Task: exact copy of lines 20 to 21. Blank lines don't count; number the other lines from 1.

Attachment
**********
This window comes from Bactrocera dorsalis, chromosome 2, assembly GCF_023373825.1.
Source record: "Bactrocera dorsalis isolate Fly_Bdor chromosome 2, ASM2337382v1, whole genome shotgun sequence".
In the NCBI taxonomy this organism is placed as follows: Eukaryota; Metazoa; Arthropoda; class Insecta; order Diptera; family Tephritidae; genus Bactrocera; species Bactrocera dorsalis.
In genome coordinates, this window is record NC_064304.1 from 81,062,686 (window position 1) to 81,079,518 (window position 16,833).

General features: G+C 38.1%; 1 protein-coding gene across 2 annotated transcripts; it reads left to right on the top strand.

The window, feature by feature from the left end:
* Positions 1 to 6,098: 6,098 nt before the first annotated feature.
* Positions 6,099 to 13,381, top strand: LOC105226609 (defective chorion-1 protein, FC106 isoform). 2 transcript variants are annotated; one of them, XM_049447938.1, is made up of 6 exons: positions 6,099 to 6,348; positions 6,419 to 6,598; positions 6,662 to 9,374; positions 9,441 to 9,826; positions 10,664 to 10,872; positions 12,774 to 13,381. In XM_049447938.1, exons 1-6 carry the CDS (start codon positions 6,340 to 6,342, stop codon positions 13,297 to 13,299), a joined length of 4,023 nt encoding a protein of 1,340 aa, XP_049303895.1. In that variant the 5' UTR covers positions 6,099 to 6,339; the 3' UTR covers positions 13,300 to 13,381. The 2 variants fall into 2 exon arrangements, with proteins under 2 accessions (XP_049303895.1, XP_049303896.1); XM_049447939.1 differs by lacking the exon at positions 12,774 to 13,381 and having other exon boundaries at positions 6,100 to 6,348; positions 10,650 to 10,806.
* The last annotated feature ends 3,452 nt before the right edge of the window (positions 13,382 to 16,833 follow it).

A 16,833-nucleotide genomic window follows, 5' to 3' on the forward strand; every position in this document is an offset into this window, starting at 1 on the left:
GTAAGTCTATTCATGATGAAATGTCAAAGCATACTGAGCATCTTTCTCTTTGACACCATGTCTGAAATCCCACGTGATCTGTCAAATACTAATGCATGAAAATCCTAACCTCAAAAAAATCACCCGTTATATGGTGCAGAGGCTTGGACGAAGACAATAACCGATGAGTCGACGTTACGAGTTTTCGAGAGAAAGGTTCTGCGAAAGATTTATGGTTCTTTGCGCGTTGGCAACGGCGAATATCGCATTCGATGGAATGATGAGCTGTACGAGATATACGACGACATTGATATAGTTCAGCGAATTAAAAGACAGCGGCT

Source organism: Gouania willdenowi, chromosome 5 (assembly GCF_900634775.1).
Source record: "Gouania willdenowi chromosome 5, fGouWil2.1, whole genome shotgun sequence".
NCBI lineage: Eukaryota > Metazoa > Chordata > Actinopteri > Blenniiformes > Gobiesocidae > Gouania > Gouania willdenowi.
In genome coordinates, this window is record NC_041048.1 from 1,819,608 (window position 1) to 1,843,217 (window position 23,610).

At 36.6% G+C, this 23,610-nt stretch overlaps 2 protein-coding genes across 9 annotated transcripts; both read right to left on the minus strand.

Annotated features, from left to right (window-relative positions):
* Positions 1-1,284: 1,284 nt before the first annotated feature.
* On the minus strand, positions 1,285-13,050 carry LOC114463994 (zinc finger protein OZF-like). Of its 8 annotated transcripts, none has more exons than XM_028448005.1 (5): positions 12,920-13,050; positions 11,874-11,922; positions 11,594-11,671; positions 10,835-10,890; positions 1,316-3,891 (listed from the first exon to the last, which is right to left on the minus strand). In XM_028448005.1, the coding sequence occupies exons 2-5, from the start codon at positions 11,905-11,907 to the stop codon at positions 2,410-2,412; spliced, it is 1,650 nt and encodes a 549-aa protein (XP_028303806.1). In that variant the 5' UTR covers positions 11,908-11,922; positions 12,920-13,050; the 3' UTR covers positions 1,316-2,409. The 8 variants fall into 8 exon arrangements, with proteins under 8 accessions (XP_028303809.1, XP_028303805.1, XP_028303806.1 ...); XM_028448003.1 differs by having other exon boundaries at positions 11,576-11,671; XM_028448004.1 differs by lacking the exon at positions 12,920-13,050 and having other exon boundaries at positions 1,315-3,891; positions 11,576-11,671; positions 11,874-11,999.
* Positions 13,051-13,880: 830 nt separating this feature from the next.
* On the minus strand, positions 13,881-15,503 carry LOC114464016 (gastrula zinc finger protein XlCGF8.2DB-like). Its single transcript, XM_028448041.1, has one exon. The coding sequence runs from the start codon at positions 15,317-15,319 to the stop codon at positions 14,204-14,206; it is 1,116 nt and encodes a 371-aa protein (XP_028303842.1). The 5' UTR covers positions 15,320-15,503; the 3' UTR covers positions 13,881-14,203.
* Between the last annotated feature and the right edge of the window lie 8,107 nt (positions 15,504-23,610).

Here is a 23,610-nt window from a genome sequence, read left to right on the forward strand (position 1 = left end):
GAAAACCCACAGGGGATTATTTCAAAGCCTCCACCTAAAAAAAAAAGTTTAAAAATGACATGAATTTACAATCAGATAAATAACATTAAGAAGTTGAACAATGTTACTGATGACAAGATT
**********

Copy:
* Positions 13,051-13,880: 830 nt separating this feature from the next.
* On the minus strand, positions 13,881-15,503 carry LOC114464016 (gastrula zinc finger protein XlCGF8.2DB-like). Its single transcript, XM_028448041.1, has one exon. The coding sequence runs from the start codon at positions 15,317-15,319 to the stop codon at positions 14,204-14,206; it is 1,116 nt and encodes a 371-aa protein (XP_028303842.1). The 5' UTR covers positions 15,320-15,503; the 3' UTR covers positions 13,881-14,203.